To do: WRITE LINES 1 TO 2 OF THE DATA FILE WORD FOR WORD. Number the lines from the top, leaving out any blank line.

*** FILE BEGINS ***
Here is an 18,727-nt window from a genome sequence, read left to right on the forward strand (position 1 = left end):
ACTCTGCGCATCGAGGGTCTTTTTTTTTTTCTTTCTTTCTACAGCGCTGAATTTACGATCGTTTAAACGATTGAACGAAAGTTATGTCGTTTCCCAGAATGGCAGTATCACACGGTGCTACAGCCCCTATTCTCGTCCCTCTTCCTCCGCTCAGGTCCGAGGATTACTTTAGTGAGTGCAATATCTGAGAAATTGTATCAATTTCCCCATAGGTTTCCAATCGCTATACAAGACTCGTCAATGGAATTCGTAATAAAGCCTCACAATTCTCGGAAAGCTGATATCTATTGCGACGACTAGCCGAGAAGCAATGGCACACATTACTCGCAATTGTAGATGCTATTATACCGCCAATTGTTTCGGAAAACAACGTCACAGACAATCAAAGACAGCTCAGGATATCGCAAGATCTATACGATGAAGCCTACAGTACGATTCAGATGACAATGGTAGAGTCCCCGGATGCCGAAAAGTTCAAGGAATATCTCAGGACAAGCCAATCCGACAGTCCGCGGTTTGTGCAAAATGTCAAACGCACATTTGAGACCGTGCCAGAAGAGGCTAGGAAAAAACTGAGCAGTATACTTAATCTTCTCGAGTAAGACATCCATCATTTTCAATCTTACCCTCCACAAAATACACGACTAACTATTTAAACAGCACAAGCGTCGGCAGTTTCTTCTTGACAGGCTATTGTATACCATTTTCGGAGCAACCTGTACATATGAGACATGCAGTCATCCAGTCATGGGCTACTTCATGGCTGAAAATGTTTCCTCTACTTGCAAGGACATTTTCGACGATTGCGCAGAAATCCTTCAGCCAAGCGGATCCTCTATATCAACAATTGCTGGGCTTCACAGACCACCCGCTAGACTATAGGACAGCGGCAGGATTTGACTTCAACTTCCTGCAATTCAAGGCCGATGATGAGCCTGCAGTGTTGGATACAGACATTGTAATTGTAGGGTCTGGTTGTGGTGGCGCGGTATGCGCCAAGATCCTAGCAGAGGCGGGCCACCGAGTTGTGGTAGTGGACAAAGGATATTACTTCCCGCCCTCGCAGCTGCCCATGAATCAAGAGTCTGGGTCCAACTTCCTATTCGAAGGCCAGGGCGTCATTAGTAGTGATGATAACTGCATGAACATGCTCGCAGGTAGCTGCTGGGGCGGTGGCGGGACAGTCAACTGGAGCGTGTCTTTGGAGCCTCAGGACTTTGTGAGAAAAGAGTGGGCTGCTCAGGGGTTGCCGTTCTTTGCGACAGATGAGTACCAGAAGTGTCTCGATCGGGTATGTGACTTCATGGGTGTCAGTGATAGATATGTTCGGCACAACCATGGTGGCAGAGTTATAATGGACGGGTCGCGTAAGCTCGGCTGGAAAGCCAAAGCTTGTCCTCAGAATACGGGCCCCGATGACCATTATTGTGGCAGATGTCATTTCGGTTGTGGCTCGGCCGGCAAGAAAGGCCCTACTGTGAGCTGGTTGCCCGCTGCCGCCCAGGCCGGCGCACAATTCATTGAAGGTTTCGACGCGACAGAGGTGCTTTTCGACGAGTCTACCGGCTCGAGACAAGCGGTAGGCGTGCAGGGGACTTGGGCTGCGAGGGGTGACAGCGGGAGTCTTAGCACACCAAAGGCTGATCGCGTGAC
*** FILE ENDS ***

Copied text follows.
Here is an 18,727-nt window from a genome sequence, read left to right on the forward strand (position 1 = left end):
ACTCTGCGCATCGAGGGTCTTTTTTTTTTTCTTTCTTTCTACAGCGCTGAATTTACGATCGTTTAAACGATTGAACGAAAGTTATGTCGTTTCCCAGAATGGCAGTATCACACGGTGCTACAGCCCCTATTCTCGTCCCTCTTCCTCCGCTCAGGTCCGAGGATTACTTTAGTGAGTGCAATATCTGAGAAATTGTATCAATTTCCCCATAGGTTTCCAATCGCTATACAAGACTCGTCAATGGAATTCGTAATAAAGCCTCACAATTCTCGGAAAGCTGATATCTATTGCGACGACTAGCCGAGAAGCAATGGCACACATTACTCGCAATTGTAGATGCTATTATACCGCCAATTGTTTCGGAAAACAACGTCACAGACAATCAAAGACAGCTCAGGATATCGCAAGATCTATACGATGAAGCCTACAGTACGATTCAGATGACAATGGTAGAGTCCCCGGATGCCGAAAAGTTCAAGGAATATCTCAGGACAAGCCAATCCGACAGTCCGCGGTTTGTGCAAAATGTCAAACGCACATTTGAGACCGTGCCAGAAGAGGCTAGGAAAAAACTGAGCAGTATACTTAATCTTCTCGAGTAAGACATCCATCATTTTCAATCTTACCCTCCACAAAATACACGACTAACTATTTAAACAGCACAAGCGTCGGCAGTTTCTTCTTGACAGGCTATTGTATACCATTTTCGGAGCAACCTGTACATATGAGACATGCAGTCATCCAGTCATGGGCTACTTCATGGCTGAAAATGTTTCCTCTACTTGCAAGGACATTTTCGACGATTGCGCAGAAATCCTTCAGCCAAGCGGATCCTCTATATCAACAATTGCTGGGCTTCACAGACCACCCGCTAGACTATAGGACAGCGGCAGGATTTGACTTCAACTTCCTGCAATTCAAGGCCGATGATGAGCCTGCAGTGTTGGATACAGACATTGTAATTGTAGGGTCTGGTTGTGGTGGCGCGGTATGCGCCAAGATCCTAGCAGAGGCGGGCCACCGAGTTGTGGTAGTGGACAAAGGATATTACTTCCCGCCCTCGCAGCTGCCCATGAATCAAGAGTCTGGGTCCAACTTCCTATTCGAAGGCCAGGGCGTCATTAGTAGTGATGATAACTGCATGAACATGCTCGCAGGTAGCTGCTGGGGCGGTGGCGGGACAGTCAACTGGAGCGTGTCTTTGGAGCCTCAGGACTTTGTGAGAAAAGAGTGGGCTGCTCAGGGGTTGCCGTTCTTTGCGACAGATGAGTACCAGAAGTGTCTCGATCGGGTATGTGACTTCATGGGTGTCAGTGATAGATATGTTCGGCACAACCATGGTGGCAGAGTTATAATGGACGGGTCGCGTAAGCTCGGCTGGAAAGCCAAAGCTTGTCCTCAGAATACGGGCCCCGATGACCATTATTGTGGCAGATGTCATTTCGGTTGTGGCTCGGCCGGCAAGAAAGGCCCTACTGTGAGCTGGTTGCCCGCTGCCGCCCAGGCCGGCGCACAATTCATTGAAGGTTTCGACGCGACAGAGGTGCTTTTCGACGAGTCTACCGGCTCGAGACAAGCGGTAGGCGTGCAGGGGACTTGGGCTGCGAGGGGTGACAGCGGGAGTCTTAGCACACCAAAGGCTGATCGCGTGAC